A rickshaw hunk
Complex, intersecting railroad tracks
An old train station
The fascinating railroad
A railroad closely aligned to residential homes
A railroad closely aligned to residential homes
An old train
An old train
A railroad closely aligned to residential homes
A place for surfing
A snap shot of the street
Street vendors
One of the shrines
A graceful poise
Glancing back with a smile
The Earth God
Kamakurakōkōmae Railway
Looking for Mount Fuji
A sidewalk by the sea
An ancient mini station
A bidirectional railway
A bidirectional railway
Local residents
Kamakurakōkōmae Station
My ideal living environment
A cozy afternoon

A solo trip to Kamakura is not just about finding a brief moment of peace. Travelers can also follow the old railway to find memories of the past.

The trip to Kamakura was purely impromptu.

Kamakura is not far away.

It is only an hour on the Odakyu Line away from the highly populated, crowded Tokyo.

I bought the train ticket, and there I was in Kamakura.

Like I said, this is the brilliance of traveling alone.


Kamakura is Tokyo’s back garden.

Despite the large crowds of tourists, quiet locations are always available in places further away from the crowds.

For example, Hollywood Road in Hong Kong is quiet in the morning.

Yet, make a turn around the corner and walk past a street,

There is the busy Central right before your eyes.

It is almost like traveling from one space into another.


Not so much as a big city,

there is only one railway connecting several small stations together.

Every station is unique in its own way.

The railroad occasionally passes by residential areas, trains on the narrow railroad seem to be closely aligned to the residential homes, thereby making a unique picture.


Alright, now I actually want to tell you about my discovery in places far away from the crowds.


I arrived at Shichirigahama Station, where I smelled the ocean scent.

Actually, I came here to see Mount Fuji.

I heard that it’s possible to see Mount Fuji from the beach.

Hence I stayed at the beach for an hour,

watching a child burying another child in the sand;

and a stray dog following children everywhere;

But I did not see Mount Fuji.


A strong, healthy senior who spoke fluent English walked up to me and said:

Hey you want to see Mount Fuji?

Looks like today is not a good day!

Yes, it was not a good day.

Would I come back here again? Maybe not.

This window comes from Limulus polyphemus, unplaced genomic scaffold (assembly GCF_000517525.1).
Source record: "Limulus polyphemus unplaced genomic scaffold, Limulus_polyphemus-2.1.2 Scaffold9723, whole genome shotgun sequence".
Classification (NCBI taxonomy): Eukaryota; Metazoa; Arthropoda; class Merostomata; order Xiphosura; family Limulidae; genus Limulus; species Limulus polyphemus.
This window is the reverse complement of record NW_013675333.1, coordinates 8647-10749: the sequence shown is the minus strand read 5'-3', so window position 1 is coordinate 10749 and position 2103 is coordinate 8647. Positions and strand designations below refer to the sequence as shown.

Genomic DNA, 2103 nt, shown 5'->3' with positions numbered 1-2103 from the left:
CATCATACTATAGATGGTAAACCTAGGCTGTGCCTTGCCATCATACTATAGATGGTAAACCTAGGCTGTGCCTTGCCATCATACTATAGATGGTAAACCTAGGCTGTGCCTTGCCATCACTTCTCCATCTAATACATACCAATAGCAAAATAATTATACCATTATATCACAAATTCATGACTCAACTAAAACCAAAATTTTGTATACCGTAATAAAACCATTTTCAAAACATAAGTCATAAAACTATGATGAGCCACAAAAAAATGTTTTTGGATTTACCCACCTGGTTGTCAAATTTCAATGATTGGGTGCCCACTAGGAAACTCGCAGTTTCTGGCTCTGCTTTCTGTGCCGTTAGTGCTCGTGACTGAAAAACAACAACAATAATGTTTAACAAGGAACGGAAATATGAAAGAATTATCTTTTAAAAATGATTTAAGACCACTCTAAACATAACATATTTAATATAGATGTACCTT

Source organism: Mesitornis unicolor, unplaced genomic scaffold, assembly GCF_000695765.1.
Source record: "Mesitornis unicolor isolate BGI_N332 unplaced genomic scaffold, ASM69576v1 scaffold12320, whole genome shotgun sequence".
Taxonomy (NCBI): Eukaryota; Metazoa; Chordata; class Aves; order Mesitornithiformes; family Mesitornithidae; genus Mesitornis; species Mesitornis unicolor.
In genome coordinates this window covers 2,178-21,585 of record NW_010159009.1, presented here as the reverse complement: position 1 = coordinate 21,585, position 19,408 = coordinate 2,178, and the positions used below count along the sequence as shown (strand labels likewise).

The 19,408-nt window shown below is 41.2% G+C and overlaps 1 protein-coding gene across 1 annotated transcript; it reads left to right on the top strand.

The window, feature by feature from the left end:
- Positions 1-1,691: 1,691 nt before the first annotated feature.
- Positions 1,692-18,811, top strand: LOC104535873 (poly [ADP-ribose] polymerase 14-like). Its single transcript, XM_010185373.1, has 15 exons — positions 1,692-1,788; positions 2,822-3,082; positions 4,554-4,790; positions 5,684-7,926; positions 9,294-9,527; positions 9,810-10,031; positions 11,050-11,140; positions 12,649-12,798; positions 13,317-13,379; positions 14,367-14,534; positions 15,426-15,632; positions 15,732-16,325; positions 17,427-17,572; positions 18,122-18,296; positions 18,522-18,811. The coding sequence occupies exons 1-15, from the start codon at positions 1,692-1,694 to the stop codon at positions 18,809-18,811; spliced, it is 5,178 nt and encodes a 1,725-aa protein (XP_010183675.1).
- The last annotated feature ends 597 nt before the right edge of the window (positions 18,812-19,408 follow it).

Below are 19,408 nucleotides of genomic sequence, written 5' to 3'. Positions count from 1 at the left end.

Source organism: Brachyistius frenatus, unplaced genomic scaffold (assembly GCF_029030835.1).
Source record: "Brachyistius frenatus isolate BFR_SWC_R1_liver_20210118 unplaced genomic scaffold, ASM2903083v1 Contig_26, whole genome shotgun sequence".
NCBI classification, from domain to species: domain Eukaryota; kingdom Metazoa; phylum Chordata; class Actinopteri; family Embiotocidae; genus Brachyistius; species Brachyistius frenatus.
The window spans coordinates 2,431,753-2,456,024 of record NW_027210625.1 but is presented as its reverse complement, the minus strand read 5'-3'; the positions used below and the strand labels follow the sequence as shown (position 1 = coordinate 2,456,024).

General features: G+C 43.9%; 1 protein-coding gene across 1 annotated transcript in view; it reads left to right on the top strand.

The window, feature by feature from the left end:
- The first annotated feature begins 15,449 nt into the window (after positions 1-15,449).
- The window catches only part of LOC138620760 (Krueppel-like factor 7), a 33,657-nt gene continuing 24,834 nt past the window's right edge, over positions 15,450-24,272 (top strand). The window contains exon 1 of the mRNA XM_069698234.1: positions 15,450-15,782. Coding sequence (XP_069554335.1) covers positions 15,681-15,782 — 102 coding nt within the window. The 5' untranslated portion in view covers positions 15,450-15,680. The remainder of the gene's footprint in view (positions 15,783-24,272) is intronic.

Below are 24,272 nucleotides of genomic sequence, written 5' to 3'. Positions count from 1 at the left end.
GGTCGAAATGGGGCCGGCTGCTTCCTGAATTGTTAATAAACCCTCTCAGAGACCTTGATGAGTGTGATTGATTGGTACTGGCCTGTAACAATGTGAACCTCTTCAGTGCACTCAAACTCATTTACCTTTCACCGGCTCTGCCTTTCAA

A miss is a miss, there is always another choice.


Do you know about the animation Slam Dunk?

The beach that the train passes by in its opening title is located at Kamakurakōkōmae Station.

I do not have a particular impression about this animation.

But looking from the railway platform is an endless ocean view.

It is my dream view to watch trains passing by on railroads every day, in a place where I can also see the ocean.


Next, I arrived at a mini train station named Gokurakuji Station.

It is built by fairly exquisite wooden architectures.

It was also selected as one of Kanto’s top 100 train stations in 1999.


I planned to take a break.

I sat on the bench and listened to the sound of insects chirping, and absent-mindedly watched the arriving and departing trains.

It felt kind of similar to the train station in my hometown Malaysia.


The hometown train station is my most familiar place.

However, the night before I left for school in Singapore after high school graduation was full of mixed feelings.

My journey set out from there, with no timetable to go back.

How many people have parted ways and reunited at the ancient Gokurakuji Station?


I looked at the map and decided not to take the train.

Why not walk from this station to the next.

There were not too many travelers like myself, perhaps only one or two.


I held a camera in my hands, and the locals turned a blind eye to my presence.

Children continued to play and adults carried on with their usual conversations.

Perhaps they have become accustomed to seeing tourists.

I spent an hour on a bridge, waiting for trains to enter and exit the tunnel in a toy-like fashion.

Occasionally doing nothing at a time like this does not feel too luxurious.


The final stop was Kamakura Station.

There were quite a few temples around, but they did not make a profound impression on me.

I quickly browsed through them.

There were a lot of tourists, whom I still chose to avoid.

Don’t forget, I intended to stay far away from the crowds, at least temporarily.


After strolling around for an entire afternoon,

I returned to Enoshima Station.

I walked into an empty café to drink some iced coke and grabbed a sandwich.

I drew in a last breath of Kamakura air and wandered off the complex railway for a while, before I left Kamakura.


JL told me everything about Kamakura.

I listened to JL without making any interruptions.

The railways and train stations JL described sounded so interesting to me.

I like railways – especially the moment when trains or trams roar by.

Railways carry the dreams of my past.

And I do not think too much about the future,

I only try my best to collect more railway memories.



As mentioned above, Kamakura is not far away from Tokyo.

It can be reached by taking the Odakyu Line at Shinjuku Station.

Here are the tips for loungers to get to Kamakura from Shinjuku.



Victor Tai | Freedom is a Right


  • CameraCanon EOS 3
    Canon EF 70-200mm f2.8L IS USM II
    ILFORD 400
    FujiColor Superia X-TRA 400
    Huawei P9
  • LocationKamakura, Japan
  • Other Language繁體中文

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